The difference when it comes to how NSSI and suicide are viewed by others is that ongoing self-harm is condemned and judged negatively, while suicide attempts gain concern and support from the community. This makes it even harder for those engaging in self-harm.
What is self-harm?
Self-harm can be subdivided into self-injury and self-mutilation.
Self-injury refers to moderate forms of self-inflicted injury like cutting, carving, and burning of the skin. Headbanging, biting, and picking the skin until it bleeds are also common. People who self-harm sometimes intentionally keep their wounds from healing to be able to relive the experience over and over.
Self-mutilation is somewhat more severe and includes actions such as castration and amputation of body parts. The first type of self-harm is more common in borderlines, while self-mutilation is found more commonly in schizophrenia and psychotic breakdowns.
Signs someone with BPD is self-harming
It might not always be clear if someone is self-harming, but there are a couple of signs to take into consideration when trying to spot someone that has engaged in self-injury: you should look for visible scars, often on arms and legs. If the limbs are often covered by long sleeves and pants, and if the individual refuses to wear revealing clothes, it could also be a sign that he/she is self-harming.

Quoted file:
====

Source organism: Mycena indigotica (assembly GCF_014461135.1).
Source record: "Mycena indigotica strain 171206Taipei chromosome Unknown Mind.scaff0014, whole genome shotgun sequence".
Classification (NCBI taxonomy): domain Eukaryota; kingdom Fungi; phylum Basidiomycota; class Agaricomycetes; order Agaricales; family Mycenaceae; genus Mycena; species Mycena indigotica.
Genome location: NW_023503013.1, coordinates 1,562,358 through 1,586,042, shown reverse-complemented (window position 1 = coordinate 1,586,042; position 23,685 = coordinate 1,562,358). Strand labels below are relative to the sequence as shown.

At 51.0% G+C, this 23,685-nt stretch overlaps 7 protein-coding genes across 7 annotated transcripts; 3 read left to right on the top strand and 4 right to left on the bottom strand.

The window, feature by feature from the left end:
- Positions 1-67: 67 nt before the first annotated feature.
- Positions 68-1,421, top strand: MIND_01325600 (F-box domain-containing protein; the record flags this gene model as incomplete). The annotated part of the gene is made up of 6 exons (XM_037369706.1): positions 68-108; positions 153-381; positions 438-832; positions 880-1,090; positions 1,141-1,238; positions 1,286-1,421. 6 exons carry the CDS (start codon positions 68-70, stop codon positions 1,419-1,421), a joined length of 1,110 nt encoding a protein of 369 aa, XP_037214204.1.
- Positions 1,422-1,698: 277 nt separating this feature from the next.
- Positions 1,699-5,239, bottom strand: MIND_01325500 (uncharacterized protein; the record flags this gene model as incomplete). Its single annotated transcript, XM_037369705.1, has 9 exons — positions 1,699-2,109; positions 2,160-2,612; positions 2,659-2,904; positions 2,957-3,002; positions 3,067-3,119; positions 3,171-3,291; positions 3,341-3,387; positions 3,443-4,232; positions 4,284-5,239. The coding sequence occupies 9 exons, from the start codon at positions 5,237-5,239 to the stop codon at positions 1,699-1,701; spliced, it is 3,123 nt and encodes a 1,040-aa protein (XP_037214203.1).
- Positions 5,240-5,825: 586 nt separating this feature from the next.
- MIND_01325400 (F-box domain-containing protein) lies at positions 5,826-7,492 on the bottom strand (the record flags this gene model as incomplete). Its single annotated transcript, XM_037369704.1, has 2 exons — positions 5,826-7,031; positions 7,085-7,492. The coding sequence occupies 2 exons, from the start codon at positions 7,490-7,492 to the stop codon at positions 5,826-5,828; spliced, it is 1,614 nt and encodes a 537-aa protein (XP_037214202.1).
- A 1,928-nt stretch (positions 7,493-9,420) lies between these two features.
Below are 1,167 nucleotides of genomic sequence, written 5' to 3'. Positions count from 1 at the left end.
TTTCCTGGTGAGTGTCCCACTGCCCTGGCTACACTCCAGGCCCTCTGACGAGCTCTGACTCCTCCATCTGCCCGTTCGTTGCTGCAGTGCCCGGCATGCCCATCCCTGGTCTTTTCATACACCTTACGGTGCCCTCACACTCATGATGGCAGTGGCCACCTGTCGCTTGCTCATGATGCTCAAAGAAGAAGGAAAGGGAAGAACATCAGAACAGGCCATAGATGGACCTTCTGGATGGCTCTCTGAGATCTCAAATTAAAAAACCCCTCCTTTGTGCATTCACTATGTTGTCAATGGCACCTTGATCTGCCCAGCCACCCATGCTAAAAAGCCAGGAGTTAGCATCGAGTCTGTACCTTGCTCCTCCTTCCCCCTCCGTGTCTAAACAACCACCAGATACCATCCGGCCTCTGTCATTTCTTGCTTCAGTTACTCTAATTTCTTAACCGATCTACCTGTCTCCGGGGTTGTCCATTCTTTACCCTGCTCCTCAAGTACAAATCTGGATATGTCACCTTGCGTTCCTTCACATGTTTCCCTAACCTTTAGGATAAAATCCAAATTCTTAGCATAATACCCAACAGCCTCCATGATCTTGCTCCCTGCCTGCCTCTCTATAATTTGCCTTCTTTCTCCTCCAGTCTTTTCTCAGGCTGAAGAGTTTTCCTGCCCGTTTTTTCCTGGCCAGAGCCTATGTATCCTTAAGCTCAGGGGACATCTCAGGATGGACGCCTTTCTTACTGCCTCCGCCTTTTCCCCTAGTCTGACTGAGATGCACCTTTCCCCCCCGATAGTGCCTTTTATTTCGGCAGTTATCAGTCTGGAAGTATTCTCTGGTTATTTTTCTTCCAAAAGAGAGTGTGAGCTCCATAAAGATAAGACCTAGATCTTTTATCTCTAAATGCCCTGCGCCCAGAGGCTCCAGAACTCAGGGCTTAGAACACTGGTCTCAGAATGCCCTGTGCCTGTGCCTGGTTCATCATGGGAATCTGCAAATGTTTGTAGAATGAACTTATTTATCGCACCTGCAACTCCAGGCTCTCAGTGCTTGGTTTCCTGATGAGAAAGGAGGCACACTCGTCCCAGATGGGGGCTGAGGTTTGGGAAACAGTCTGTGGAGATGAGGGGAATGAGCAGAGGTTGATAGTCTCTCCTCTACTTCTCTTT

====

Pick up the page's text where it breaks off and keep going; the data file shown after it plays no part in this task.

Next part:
If you find bloody tissues or bloodstains on the clothes of the individual, or if he/she expresses excessive secrecy like long periods alone in a room, that could also be a sign. Finally, you wanna look out for emotional rollercoasters, social isolation, and lack of self-worth.
BPD treatments for self-harm
Thankfully, self-harming behavior is treatable. There are many techniques used by professionals; Commonly used is talk therapy, used to discover what is troubling the patient. Self-harm is frequently committed by BPD sufferers due to their emotional turmoil. If not the emotional turmoil, we have seen that the chronic emptiness and sense of disassociation and distance also play a role in the reasons for self-harm. A therapist can help BPD patients understand why they feel the way they are feeling. This can give the patient some relief. Additionally, the therapist can help with different types of techniques such as:
Physical Exercise (Non-Competitive)
Playing/Listening to Music
The therapist can then go on and teach the patient about the Subjective Units of Distress Scale (SUDS Scale), which explains how relaxed/distressed the patient is feeling at that moment through a scale (0 = most relaxed, 100 = the most distressed).
This scale can be used before and after practicing one of the skills listed above to see how it affects the individual.
Another therapy is called Negative Replacement Behavior, which replaces self-harming with other actions such as:
Snapping an elastic band on the wrist to mimic the pain, but without the cutting
Marking the body with a red felt-tipped marker
Stroking the body with a brush